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Time: GMT, Universal, Civil and Atomic

This is an introduction, or summary - not necessarily detailed enough for serious research. Some more details are available at Nautical time and civil date.

Greenwich Mean Time

  • Greenwich Mean Time is a time scale based on the apparent motion of the "mean" sun with respect to the meridian through the Old Greenwich Observatory (zero degrees longitude). The "mean" sun is used because time based on the actual or true apparent motion of the sun doesn't "tick" at a constant rate. The earth's orbit is slightly eccentric and the plane of the earth's orbit is inclined with respect to the equator (about 23-1/2 degrees) hence at different times of the year the sun appears to move faster or slower in the sky. That's why an uncorrected sundial can be "wrong" (if it is supposed to be telling mean time) by up to 16 minutes. So if the mean (i.e. corrected) sun is directly over the meridian through Greenwich, it is exactly 12 noon GMT or 12:00 GMT (Prior to 1925, astronomers reckoned mean solar time from noon so that when the mean sun was on the meridian, it was actually 00:00 GMT. This practice arose so that astronomers wouldn't have a change in date during a night's observing. Some in the astronomical community still use the pre-1925 definition of GMT in the analysis of old data although it is recommended that the term Greenwich Mean Astronomical Time now be used to refer to time reckoned from noon.)
  • Mean time on selected meridians 15 degrees apart is generally known as standard time. For example, Eastern Standard Time (EST) is the mean solar time of the meridian at 75 degrees W. and Pacific Standard Time (PST) is the mean solar time of the 120 degree meridian West

Universal Time

  • In 1928, the International Astronomical Union recommended that the time used in the compilation of astronomical almanacs, essentially GMT, or what was also sometimes called Greenwich Civil Time, be referred to as Universal Time (UT). The terms "Universal Time" and "Universal Day" were introduced at the various conferences in the 1800's held to set up the standard time system.
  • There are actually a couple of variants of UT. UT as determined by actual astronomical observations at a particular observatory is known as UT0 ("UT-zero"). It is affected by the motion of the earth's rotation pole with respect to the crust of the earth. If UT0 is corrected for this effect, we get UT1 which is a measure of the true angular orientation of the earth in space. However, because the earth does not spin at exactly a constant rate, UT1 is not a uniform time scale. The variation in UT1 is dominated by seasonal oscillations due primarily to the exchange of angular momentum between the atmosphere and the solid earth and seasonal tides. In an effort to derive a more uniform time scale, scientists established UT2. UT2 is obtained from UT1 by applying an adopted formula that approximates the seasonal oscillations in the earth's rotation. However, due to other variations including those associated with the secular effects of tidal friction (the earth's spin is continually but gradually slowing down), high frequency tides and winds, and the exchange of angular momentum between the earth's core and its shell, UT2 is also not a uniform time scale.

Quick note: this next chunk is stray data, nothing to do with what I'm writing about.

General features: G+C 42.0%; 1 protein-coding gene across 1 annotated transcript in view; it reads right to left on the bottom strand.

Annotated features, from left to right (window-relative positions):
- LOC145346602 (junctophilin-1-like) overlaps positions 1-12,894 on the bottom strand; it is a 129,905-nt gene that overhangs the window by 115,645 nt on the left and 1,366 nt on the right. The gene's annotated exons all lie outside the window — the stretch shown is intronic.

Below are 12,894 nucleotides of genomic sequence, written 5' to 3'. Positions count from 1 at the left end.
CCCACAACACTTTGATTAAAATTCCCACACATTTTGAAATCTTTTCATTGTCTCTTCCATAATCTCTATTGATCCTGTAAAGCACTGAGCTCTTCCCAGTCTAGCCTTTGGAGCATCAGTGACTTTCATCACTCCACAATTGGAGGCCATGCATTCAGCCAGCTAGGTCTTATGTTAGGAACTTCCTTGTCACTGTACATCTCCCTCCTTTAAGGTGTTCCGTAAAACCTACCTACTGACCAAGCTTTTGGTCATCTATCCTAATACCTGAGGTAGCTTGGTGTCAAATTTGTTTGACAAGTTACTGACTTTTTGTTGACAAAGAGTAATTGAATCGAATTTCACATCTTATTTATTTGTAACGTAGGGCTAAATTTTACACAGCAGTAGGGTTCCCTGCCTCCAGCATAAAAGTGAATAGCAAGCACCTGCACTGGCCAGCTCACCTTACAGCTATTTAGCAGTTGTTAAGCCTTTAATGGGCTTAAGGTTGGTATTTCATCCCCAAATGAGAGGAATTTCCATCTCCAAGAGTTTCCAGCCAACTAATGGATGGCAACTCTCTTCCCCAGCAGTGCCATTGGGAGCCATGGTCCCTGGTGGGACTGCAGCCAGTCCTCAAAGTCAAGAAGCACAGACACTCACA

Civil Time

  • The notion of Civil Time is therefore based on UT (Universal Time), corrected to the meridian (multiple of 15 degrees corresponding to one whole hour) so that the sun's zenith is reasonably close to 12:00 noon. This can be modified by "Daylight Savings Time" or "Summer Time" which is often employed to artificially give longer daylight hours during the evening; this has to revert during the winter to normal Civil Time, else work hours (particularly school hours for children) start before sunrise.

Atomic Time

  • However, given technological and communications advances over the last few years, rather than base our civil time on the rotation of the earth we now use Atomic Time, time based on the extremely constant frequency of a radio emission from cesium atoms when they change between two particular energy states. The unit of Atomic Time is the atomic second. 86,400 atomic seconds define the length of a nominal "reference" day -- the length of the day as given by the earth's rotation around the year 1900. But because of the variations in the earth's spin the length of the actual day can be shorter or longer than the nominal day of 86,400 seconds. The time scale based on the atomic second but corrected every now and again to keep it in approximate sync with the earth's rotation is known as UTC or Coordinated Universal Time. The corrections show up as the leap seconds put into UTC from time to time - usually on New Year's Eve. With these leap second adjustments, UTC is kept within 0.9 seconds of UT1. Currently, the need for leap seconds is primarily due to the effects of tidal friction. The earth's rotation in space is monitored by the International Earth Rotation Service (IERS) in Paris, France, using a global network of satellite and lunar laser ranging, very long baseline interferometry, and Global Positioning System (GPS) stations. The IERS, in consultation with the Bureau International des Poids et Mesures in Sèvres, France, determine when a leap second is needed.

 

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